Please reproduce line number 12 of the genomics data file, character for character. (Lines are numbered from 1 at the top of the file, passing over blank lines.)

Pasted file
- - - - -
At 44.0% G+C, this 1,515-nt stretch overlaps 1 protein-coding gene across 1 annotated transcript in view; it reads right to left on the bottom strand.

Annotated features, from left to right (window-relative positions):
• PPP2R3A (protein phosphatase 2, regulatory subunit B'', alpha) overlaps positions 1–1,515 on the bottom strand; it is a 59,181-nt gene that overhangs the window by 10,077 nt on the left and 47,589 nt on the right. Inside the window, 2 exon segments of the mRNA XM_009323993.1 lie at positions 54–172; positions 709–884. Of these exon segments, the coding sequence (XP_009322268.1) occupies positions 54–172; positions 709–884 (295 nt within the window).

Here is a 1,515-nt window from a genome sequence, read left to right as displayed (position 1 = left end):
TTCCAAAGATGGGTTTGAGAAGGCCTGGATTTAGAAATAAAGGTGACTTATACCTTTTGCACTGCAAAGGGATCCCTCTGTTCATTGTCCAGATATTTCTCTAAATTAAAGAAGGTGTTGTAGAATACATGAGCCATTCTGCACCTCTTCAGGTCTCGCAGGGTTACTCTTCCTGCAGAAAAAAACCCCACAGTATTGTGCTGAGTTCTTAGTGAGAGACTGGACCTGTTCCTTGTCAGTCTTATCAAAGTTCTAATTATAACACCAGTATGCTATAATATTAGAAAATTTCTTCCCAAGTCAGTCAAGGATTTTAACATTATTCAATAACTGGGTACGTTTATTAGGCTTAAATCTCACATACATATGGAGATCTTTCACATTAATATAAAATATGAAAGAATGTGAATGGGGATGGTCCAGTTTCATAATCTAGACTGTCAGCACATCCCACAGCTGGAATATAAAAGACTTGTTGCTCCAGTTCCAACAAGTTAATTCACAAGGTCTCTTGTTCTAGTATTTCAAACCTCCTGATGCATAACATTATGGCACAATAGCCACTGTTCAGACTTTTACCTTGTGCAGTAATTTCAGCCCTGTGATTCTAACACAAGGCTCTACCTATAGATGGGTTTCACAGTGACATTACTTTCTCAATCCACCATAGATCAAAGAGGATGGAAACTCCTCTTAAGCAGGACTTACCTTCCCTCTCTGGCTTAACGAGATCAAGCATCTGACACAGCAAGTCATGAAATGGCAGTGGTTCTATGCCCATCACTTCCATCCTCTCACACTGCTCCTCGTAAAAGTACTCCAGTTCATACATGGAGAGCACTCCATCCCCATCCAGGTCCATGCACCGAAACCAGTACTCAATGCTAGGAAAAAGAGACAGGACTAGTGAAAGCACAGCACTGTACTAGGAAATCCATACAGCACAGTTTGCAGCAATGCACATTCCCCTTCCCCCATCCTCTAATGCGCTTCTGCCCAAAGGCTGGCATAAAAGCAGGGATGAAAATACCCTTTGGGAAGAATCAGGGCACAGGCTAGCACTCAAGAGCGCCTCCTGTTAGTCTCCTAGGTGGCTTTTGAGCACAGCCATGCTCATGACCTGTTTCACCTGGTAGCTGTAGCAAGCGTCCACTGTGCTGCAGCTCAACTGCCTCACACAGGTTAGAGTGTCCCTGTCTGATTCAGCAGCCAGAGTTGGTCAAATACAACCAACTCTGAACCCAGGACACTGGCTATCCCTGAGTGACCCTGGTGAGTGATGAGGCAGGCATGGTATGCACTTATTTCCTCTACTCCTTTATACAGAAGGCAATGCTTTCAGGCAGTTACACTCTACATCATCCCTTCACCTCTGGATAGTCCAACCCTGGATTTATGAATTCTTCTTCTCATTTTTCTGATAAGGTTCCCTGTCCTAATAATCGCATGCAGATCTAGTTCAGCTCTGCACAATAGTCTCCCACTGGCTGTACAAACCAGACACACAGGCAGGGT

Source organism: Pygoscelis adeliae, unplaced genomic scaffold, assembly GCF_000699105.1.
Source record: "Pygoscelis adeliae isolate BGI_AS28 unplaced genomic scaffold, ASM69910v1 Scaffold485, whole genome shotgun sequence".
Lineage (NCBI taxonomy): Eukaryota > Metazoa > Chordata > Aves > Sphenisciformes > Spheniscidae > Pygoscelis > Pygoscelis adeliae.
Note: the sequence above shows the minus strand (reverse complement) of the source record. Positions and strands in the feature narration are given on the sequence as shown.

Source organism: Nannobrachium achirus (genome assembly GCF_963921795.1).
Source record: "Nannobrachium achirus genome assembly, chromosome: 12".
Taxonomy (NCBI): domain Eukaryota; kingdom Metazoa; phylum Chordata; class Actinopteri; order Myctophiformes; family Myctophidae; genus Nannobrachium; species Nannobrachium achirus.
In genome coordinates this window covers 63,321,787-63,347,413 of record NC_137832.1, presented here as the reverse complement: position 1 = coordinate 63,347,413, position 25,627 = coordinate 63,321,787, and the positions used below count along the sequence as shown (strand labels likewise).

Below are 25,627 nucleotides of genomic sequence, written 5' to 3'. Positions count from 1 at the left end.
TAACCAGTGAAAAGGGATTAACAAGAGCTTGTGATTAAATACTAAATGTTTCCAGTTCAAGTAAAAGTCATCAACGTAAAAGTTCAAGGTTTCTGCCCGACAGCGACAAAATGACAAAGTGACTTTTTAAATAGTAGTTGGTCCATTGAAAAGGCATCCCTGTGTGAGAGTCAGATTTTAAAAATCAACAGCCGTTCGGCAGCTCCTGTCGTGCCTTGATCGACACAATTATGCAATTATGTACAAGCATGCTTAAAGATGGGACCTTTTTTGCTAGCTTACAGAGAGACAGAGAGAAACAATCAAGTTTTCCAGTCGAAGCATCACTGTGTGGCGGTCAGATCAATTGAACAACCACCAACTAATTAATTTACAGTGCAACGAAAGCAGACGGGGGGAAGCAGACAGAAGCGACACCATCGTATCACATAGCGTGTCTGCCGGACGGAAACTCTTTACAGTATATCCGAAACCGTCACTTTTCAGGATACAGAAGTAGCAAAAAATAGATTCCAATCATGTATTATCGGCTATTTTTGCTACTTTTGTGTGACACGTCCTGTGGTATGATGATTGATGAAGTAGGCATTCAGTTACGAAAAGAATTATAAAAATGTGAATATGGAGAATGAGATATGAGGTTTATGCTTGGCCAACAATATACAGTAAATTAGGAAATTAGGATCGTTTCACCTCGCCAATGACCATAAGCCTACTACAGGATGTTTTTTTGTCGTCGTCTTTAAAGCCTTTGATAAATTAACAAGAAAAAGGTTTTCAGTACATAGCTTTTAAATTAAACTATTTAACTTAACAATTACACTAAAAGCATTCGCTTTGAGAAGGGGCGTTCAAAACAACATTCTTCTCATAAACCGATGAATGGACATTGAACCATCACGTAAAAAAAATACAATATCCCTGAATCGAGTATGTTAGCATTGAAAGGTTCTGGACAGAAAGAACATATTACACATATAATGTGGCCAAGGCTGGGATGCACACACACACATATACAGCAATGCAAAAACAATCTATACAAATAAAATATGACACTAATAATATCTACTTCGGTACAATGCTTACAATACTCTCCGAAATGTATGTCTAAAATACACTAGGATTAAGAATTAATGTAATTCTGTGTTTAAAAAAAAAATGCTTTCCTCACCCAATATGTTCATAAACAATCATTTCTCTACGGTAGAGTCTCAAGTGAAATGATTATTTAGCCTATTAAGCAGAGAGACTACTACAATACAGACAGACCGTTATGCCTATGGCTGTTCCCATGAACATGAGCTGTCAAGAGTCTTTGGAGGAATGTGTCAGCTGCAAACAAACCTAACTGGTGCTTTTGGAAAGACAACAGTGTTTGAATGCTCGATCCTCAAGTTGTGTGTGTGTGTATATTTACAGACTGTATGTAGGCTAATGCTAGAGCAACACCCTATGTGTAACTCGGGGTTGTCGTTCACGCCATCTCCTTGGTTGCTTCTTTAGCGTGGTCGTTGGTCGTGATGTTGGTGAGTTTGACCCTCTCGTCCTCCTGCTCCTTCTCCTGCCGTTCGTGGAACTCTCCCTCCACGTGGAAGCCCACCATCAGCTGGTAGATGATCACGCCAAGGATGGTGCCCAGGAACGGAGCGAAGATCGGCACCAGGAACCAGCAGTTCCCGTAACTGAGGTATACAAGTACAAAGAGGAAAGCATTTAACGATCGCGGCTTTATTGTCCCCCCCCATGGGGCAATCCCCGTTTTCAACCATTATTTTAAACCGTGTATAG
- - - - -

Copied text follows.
Taxonomy (NCBI): domain Eukaryota; kingdom Metazoa; phylum Chordata; class Actinopteri; order Myctophiformes; family Myctophidae; genus Nannobrachium; species Nannobrachium achirus.